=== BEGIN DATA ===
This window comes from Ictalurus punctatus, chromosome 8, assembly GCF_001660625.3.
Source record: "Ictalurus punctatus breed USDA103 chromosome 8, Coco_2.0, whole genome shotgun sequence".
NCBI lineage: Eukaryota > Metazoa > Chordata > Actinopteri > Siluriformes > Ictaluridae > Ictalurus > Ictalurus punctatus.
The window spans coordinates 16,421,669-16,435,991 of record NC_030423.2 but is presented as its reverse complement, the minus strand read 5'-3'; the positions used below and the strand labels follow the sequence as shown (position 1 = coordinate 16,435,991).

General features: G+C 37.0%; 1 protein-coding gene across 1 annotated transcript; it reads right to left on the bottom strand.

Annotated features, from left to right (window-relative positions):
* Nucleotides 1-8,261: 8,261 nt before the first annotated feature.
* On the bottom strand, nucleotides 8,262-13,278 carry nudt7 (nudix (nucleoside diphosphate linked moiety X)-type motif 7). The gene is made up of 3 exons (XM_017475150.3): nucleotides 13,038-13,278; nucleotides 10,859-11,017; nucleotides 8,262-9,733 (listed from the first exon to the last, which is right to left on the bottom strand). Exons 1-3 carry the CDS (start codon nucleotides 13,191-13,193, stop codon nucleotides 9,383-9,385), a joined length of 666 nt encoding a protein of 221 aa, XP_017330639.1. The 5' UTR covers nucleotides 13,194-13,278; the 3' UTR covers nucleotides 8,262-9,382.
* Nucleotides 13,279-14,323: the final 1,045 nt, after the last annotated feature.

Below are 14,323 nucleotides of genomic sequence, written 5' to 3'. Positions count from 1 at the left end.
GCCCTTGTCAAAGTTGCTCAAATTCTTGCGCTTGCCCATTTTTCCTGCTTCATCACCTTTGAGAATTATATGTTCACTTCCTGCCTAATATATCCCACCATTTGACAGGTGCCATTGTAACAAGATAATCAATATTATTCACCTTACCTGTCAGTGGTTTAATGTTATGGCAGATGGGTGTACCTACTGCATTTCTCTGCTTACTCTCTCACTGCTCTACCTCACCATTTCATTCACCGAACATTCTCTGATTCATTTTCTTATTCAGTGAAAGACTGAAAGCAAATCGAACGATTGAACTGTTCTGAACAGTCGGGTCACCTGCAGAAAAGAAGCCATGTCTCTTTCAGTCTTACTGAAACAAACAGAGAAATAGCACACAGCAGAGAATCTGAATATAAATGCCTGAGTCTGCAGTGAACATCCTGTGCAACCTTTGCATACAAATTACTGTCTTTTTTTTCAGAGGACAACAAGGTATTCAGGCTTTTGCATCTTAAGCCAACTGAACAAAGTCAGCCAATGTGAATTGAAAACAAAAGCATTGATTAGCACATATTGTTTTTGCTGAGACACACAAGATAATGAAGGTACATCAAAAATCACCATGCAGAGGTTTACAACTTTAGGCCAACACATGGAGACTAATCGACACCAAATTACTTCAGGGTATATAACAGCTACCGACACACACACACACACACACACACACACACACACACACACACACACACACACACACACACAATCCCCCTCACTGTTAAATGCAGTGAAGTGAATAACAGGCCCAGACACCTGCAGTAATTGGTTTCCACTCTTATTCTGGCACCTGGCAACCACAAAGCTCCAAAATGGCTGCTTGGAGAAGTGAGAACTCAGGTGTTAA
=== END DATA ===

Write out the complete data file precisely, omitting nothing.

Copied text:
This window comes from Ictalurus punctatus, chromosome 8, assembly GCF_001660625.3.
Source record: "Ictalurus punctatus breed USDA103 chromosome 8, Coco_2.0, whole genome shotgun sequence".
NCBI lineage: Eukaryota > Metazoa > Chordata > Actinopteri > Siluriformes > Ictaluridae > Ictalurus > Ictalurus punctatus.
The window spans coordinates 16,421,669-16,435,991 of record NC_030423.2 but is presented as its reverse complement, the minus strand read 5'-3'; the positions used below and the strand labels follow the sequence as shown (position 1 = coordinate 16,435,991).

General features: G+C 37.0%; 1 protein-coding gene across 1 annotated transcript; it reads right to left on the bottom strand.

Annotated features, from left to right (window-relative positions):
* Nucleotides 1-8,261: 8,261 nt before the first annotated feature.
* On the bottom strand, nucleotides 8,262-13,278 carry nudt7 (nudix (nucleoside diphosphate linked moiety X)-type motif 7). The gene is made up of 3 exons (XM_017475150.3): nucleotides 13,038-13,278; nucleotides 10,859-11,017; nucleotides 8,262-9,733 (listed from the first exon to the last, which is right to left on the bottom strand). Exons 1-3 carry the CDS (start codon nucleotides 13,191-13,193, stop codon nucleotides 9,383-9,385), a joined length of 666 nt encoding a protein of 221 aa, XP_017330639.1. The 5' UTR covers nucleotides 13,194-13,278; the 3' UTR covers nucleotides 8,262-9,382.
* Nucleotides 13,279-14,323: the final 1,045 nt, after the last annotated feature.

Below are 14,323 nucleotides of genomic sequence, written 5' to 3'. Positions count from 1 at the left end.
GCCCTTGTCAAAGTTGCTCAAATTCTTGCGCTTGCCCATTTTTCCTGCTTCATCACCTTTGAGAATTATATGTTCACTTCCTGCCTAATATATCCCACCATTTGACAGGTGCCATTGTAACAAGATAATCAATATTATTCACCTTACCTGTCAGTGGTTTAATGTTATGGCAGATGGGTGTACCTACTGCATTTCTCTGCTTACTCTCTCACTGCTCTACCTCACCATTTCATTCACCGAACATTCTCTGATTCATTTTCTTATTCAGTGAAAGACTGAAAGCAAATCGAACGATTGAACTGTTCTGAACAGTCGGGTCACCTGCAGAAAAGAAGCCATGTCTCTTTCAGTCTTACTGAAACAAACAGAGAAATAGCACACAGCAGAGAATCTGAATATAAATGCCTGAGTCTGCAGTGAACATCCTGTGCAACCTTTGCATACAAATTACTGTCTTTTTTTTCAGAGGACAACAAGGTATTCAGGCTTTTGCATCTTAAGCCAACTGAACAAAGTCAGCCAATGTGAATTGAAAACAAAAGCATTGATTAGCACATATTGTTTTTGCTGAGACACACAAGATAATGAAGGTACATCAAAAATCACCATGCAGAGGTTTACAACTTTAGGCCAACACATGGAGACTAATCGACACCAAATTACTTCAGGGTATATAACAGCTACCGACACACACACACACACACACACACACACACACACACACACACACACACACACACACACACAATCCCCCTCACTGTTAAATGCAGTGAAGTGAATAACAGGCCCAGACACCTGCAGTAATTGGTTTCCACTCTTATTCTGGCACCTGGCAACCACAAAGCTCCAAAATGGCTGCTTGGAGAAGTGAGAACTCAGGTGTTAA